The Kansas winds and a NASCAR tornado have brought us to Charlotte, the heart of NASCAR and home to many drivers. And this season is starting to resemble an old-time movie serial that entertained our grandparents. To see the complete picture, they had to keep returning to the theater every week as the 15 minute shorts developed their continuous storyline over the course of several months. These serials often had wildly exaggerated plots and cliffhangers designed to make the moviegoer return.
After four races in the Chase for the Sprint Cup, Carl Edwards owns the slimmest of leads heading into Charlotte. Edwards is one point ahead of Kevin Harvick and four clear of last week’s winner Jimmie Johnson as the drivers reach the halfway point of the Chase. After Johnson’s dominating performance last week everyone’s eyes are on Johnson but I wouldn’t just follow Johnson, there are other drivers that desire attention too. Time to get down to who are our favorites, dark horses and underdogs at Charlotte.
As we said earlier, Johnson put on a dominating performance but had to hold off Kasey Kahne during a green-white-checkered finish to win last week’s race. The five-time Sprint Cup champion should have the upper hand this week, as he owns six titles in Charlotte, including three wins in the last seven fall races. So naturally, Johnson is one of our favorites this weekend.
Another one of our favorites this weekend is Kasey Kahne. I had stated Monday on SportsRantz Radio show: “Krankin’ It Up w Kristina Chambers” I firmly believe in the Red Bull #4 Toyota is a competitor and these guys are really hungry for a win. Kasey Kahne is a driver that will never really dwell on the bad and always looks for ways to improve and winning at Charlotte is the ultimate win for Kahne and Red Bull.
Our last favorite for the weekend is Brad Keselowski. If not for a stumble at Dover two weeks ago, the driver of the No. 2 Dodge would be within a few points of the leader on the backs of three top-fives in the first four playoff races. Since finishing ninth at Indy in the Brickyard 400, the AAA 400 at Dover has been the only time he finished worse than 12th — and that 20th-place result has done little to hurt his average finish of 5.8. On the similarly-configured, 1.5-mile tracks, he’s been equally impressive. After winning the STP 400 at Kansas, the worst he’s done in five races on this track type was seventh. He is the wild card and by wild card I mean the wild one to look out for, Brad could make the Chase points very interesting.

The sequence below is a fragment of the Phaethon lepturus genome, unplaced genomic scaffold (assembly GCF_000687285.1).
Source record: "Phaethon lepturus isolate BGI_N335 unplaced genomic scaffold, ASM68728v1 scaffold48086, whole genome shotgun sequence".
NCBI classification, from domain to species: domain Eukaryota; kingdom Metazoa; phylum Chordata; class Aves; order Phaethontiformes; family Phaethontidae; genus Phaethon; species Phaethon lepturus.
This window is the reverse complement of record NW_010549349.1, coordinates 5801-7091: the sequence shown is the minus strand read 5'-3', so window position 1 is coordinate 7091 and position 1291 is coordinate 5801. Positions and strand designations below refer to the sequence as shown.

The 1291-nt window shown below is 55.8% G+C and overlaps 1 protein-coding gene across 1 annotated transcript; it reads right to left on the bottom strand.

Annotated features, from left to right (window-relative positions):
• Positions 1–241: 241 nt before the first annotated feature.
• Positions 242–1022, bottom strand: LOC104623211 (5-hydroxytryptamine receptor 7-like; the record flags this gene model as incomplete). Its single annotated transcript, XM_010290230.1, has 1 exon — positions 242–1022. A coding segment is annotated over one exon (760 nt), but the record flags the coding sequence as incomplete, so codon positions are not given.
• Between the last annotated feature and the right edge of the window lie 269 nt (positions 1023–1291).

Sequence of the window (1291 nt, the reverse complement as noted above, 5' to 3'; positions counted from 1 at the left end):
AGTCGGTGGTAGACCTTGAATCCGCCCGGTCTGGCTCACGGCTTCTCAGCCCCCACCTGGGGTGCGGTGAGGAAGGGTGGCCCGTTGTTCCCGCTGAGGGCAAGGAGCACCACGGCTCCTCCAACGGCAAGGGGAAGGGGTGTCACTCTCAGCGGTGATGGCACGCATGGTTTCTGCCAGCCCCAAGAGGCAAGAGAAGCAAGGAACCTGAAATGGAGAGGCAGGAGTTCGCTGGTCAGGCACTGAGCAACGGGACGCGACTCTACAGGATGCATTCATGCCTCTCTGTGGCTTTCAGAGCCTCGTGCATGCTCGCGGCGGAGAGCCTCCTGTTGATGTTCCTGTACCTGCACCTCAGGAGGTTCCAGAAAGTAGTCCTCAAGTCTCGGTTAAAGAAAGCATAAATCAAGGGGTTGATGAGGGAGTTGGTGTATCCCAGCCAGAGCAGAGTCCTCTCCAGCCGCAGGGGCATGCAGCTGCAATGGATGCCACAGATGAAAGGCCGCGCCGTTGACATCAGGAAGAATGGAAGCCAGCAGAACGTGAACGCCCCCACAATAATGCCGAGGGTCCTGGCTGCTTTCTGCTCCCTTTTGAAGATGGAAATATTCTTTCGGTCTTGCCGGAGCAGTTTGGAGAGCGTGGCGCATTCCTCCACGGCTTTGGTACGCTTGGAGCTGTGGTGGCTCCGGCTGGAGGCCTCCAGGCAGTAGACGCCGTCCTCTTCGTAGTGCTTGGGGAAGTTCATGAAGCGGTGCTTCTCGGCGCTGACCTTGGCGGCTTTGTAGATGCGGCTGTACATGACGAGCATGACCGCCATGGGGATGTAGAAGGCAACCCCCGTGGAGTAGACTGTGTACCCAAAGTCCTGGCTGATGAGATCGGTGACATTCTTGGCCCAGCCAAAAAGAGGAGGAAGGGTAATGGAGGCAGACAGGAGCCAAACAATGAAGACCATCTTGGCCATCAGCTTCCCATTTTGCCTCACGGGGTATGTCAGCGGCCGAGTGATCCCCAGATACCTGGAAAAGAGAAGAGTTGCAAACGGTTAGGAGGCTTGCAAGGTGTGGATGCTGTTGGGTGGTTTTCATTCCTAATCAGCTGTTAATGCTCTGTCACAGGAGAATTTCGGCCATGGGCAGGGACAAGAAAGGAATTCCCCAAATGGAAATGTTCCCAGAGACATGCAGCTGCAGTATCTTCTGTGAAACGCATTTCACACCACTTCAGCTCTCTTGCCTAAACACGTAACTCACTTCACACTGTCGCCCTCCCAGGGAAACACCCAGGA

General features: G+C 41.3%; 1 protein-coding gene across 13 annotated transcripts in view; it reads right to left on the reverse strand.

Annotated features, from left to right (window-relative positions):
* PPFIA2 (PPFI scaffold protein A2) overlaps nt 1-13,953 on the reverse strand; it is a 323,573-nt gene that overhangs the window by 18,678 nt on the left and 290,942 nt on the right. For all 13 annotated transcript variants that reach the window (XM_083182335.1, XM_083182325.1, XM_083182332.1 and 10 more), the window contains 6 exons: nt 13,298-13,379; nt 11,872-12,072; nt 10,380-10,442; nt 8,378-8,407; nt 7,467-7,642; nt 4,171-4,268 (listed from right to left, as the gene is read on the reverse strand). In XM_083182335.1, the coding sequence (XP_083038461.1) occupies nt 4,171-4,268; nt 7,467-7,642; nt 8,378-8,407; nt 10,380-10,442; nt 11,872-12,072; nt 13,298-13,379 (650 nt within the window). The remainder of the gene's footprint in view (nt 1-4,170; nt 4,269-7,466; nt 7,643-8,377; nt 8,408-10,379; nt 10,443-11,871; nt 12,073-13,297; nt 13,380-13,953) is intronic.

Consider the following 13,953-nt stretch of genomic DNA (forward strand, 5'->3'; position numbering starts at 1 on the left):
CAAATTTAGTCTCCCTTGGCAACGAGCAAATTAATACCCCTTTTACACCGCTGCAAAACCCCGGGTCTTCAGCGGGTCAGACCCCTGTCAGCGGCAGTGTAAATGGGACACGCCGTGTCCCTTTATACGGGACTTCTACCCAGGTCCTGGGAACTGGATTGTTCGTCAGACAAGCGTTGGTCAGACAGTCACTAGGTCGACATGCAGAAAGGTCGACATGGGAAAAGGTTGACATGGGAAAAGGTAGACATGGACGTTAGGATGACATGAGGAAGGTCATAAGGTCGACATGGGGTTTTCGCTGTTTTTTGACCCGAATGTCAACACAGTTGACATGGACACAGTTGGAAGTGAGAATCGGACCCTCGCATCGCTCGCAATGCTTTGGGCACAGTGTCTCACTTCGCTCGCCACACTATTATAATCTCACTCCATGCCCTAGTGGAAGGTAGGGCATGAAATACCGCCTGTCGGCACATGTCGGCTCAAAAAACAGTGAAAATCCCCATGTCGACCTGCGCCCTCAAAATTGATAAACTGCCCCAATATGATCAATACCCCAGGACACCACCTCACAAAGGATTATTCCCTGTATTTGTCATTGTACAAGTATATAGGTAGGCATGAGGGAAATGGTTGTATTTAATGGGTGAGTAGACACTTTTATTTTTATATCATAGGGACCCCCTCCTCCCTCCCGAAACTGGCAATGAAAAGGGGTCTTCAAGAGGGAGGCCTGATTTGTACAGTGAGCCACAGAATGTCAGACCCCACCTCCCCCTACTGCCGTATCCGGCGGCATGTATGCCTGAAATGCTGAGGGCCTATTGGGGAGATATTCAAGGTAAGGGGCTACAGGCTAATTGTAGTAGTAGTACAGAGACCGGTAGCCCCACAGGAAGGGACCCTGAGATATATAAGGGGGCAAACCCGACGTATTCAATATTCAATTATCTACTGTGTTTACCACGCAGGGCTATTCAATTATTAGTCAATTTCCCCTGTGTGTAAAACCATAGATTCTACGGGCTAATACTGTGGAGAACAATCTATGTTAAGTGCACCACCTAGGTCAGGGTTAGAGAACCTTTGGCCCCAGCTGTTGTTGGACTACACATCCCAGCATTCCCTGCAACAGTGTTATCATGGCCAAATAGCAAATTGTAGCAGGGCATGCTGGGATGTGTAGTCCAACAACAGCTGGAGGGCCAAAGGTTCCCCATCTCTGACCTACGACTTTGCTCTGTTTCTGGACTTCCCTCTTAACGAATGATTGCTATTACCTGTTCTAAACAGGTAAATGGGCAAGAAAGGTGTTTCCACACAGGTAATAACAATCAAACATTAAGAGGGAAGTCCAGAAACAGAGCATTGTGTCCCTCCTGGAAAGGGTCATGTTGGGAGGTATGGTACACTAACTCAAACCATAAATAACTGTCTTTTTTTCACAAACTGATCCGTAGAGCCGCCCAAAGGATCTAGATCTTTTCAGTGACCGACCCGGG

Despite being the points leader, Carl Edwards has to be demoted to a dark horse this weekend. First, his recent record at Charlotte leaves much to be desired with only one top-10 in his past six starts. With a pair of 16ths and a 12th in the past three, he hasn’t been terrible and should remain in Chase contention at the end of the Bank of America 500, but you expect more from a driver that demands such a hefty salary cap. Secondly, last week’s struggles at Kansas are fresh in our minds and he could continue to grasp for the right setup this weekend.
Joey Logano is flying far enough under the radar screen this week that snakes are ducking when he passes over them, but that could be in your favor. Charlotte is his best track of all those visited by NASCAR, and with a 7.4 average finish in five starts, he’s never struggled there. Logano has never failed to finish on the lead lap and his worst result is a respectable 13th. Don’t worry too much if he qualifies modestly, because his average starting position is about 14th, but he has improved from start to finish in all but one race. So why not put Joey Logano in the mix of things?
After a blow up in Kansas, Jeff Gordon is our main underdog. Jeff’s problems on this track type dated back to the 2010 edition of the Bank of America 500 when he finished 23rd. A 37th at Texas last fall and three results of 20th or worse this spring on “cookie-cutter” tracks caused many to question his odds of winning the championship. He seemed to turn things around in the middle of the year with a fourth at Kansas, a 10th at Kentucky, and a victory at Atlanta, but it wouldn’t last. Chicagoland was disastrous even before he ran out of gas in the closing laps and last week, he proved that his Achilles heel is his ability to move forward or protect his position during double-file restarts. This is not a good time to visit Charlotte, where his past two results have been in the 20s and where his past six seasons have produced an average finish of 19.2.
Another driver who is going to need a lot of good luck is Tony Stewart. Hurdling Charlotte is one could keep Tony’s Chase hopes alive or they could fizzle out and be done for this year. At Dover, he showed that simply being in the top 12 in points is not a miracle cure and Charlotte has been equally unkind to him in recent seasons. He hasn’t earned a top-10 on this track in more than three years and his past seven starts have produced an average finish of 16.3. His worst result in that span of races was a 21st, so his fans can take comfort in the fact that he probably won’t finish in the back half of the pack.
Charlotte is looking to be promising for some drivers while other drivers are going to have to tackle the storm at Charlotte! Wheels up and buckle those belts!